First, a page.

We’ve seen in The Big Sort that over the past fifty years people have been geographically sorting themselves into likeminded communities. What are the social psychological consequences of such a phenomenon?
Bishop presents something called the “Risky Shit” effect. People have an innate need to find safety in groups. He reviews studies like the one where subjects are asked to consider options when a competent chess player draws the top ranked competitor for his chess match. He has a choice between a risky move that, if successful, will result in certain victory but, if unsuccessful, will result in certain defeat, or he could adopt a more conventional strategy. At what odds of success should the player take the risky option? (i. e., 10%?, 20%?, 30%? …)
Studies consistently point out that the group, after discussing the issue, will chose a more risky approach then the average of the answers the individuals privately reported before interacting. When the scenario is revisited from the standpoint of the chess champion, subjects privately take a conservative approach but after group discussion take a more conservative approach than the average of the individuals. Either way, subjects became more extreme in the direction of the average group opinion. You got group polarization.
Bishop doesn’t explicitly raise the issue but I would add that single-minded groups create shared narratives complete with heroes, villains, and storylines about the underlying forces driving events. This narrative becomes the lens through which all information is received (or rejected) and interpreted.
The consequences of homogenized regions are significant. For instance, with political parties, when one party becomes dominant in the community, those in the minority drop out of community involvement and may physically remove themselves from the community. The majority is decreasingly exposed to any contrary views. They become more committed and radical in their views. Often, a higher percentage of people vote in homogenous areas than in contested areas simply because it gives them feelings of solidarity with the group. Thomas Jefferson wrote 200 years ago that social isolation is the seedbed of extremism and social science is proving him right.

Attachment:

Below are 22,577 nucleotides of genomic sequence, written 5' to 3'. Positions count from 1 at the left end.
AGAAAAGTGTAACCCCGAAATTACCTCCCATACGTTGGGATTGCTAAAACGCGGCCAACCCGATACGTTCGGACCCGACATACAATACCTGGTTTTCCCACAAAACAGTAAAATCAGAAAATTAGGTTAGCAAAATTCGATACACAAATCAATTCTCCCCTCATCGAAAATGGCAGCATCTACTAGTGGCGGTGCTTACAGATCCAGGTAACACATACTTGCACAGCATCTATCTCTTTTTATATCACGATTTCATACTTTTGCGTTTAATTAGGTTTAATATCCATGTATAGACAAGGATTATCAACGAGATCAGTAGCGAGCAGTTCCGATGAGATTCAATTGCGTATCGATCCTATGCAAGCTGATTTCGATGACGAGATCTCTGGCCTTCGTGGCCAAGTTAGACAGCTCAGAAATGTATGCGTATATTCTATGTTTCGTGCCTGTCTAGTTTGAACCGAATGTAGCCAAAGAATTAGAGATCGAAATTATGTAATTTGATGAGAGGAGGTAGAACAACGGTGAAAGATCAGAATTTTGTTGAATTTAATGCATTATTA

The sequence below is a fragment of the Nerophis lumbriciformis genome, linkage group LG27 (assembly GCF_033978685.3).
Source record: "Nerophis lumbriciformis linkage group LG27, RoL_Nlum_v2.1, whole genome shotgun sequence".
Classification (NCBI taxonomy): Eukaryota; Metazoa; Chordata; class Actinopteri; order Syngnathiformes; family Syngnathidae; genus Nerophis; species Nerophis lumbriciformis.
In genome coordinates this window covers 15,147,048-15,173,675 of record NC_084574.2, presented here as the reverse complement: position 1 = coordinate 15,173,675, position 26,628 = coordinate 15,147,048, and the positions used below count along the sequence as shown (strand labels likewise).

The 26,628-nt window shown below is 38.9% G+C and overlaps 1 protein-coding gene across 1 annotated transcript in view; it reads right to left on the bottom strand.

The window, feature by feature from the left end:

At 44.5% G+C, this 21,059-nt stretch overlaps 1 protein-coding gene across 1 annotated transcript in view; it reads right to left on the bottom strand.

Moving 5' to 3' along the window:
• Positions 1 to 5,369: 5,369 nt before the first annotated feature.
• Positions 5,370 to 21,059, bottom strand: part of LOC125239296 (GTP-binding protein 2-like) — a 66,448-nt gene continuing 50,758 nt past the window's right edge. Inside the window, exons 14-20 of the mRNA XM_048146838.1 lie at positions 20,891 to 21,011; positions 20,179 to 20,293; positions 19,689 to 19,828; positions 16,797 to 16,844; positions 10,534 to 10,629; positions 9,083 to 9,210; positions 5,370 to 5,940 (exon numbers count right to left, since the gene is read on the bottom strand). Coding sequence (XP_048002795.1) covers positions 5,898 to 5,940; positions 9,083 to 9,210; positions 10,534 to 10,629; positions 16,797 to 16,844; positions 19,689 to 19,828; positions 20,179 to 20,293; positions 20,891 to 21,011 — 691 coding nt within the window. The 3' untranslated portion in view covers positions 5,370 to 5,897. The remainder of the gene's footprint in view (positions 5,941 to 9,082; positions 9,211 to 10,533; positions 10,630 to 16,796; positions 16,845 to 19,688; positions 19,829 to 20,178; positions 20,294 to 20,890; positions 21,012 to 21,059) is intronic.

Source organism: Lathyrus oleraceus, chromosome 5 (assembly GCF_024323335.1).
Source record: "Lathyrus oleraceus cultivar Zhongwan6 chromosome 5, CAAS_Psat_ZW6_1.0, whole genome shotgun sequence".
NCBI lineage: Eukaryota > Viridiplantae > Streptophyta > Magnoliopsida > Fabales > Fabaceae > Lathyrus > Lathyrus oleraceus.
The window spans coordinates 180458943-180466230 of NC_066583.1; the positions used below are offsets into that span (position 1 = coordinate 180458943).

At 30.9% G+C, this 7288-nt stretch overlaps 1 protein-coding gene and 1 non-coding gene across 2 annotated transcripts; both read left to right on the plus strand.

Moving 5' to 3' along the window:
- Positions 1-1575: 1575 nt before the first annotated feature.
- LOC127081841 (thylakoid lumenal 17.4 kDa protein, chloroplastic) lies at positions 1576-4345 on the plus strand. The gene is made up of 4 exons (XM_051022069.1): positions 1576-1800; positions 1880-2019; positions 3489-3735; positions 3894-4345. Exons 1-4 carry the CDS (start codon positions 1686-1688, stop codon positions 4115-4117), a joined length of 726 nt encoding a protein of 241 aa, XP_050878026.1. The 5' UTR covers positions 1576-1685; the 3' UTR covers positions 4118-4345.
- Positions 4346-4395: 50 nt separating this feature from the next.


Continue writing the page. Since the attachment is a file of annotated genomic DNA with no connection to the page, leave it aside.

Other studies Bishop writes about showed that when it comes to news reporting people simply “… don’t believe what they see or hear if runs counter to their existing beliefs.” (75) Even if both sides of an issue are presented, people only give credence to the information that matches their views. This inclination is called confirmation bias; people look only for information that confirms their views. One researcher “… found that voters watch debates in order to reinforce what they already believe,” not to learn about issues. (75)
Thus, we end up with a baffled American public. So many of us live in our own echo chambers that when events that don’t conform to our narrative and our shared community experience, we conclude there must be some conspiracy or some minority radical element at work. “No one we know thinks like that and we’re normal.”
My experience has been that sometimes people become aware that they are living in an echo chamber and they’re no longer in congruence with the community. They break out of that community to find another that accepts them and makes them feel comfortable. They declare they no longer live in a narrow-minded echo chamber like the one they escaped. In reality, they’ve just swapped echo chambers and the only reason they don’t realize they are in a new one is because everything around them now tells them their perspective is “normal.” In the church world, I see this with mainliners who join evangelical mega-churches, evangelicals who become emergent, and with host of other switches as well. I see it with politics and other aspects of life as well.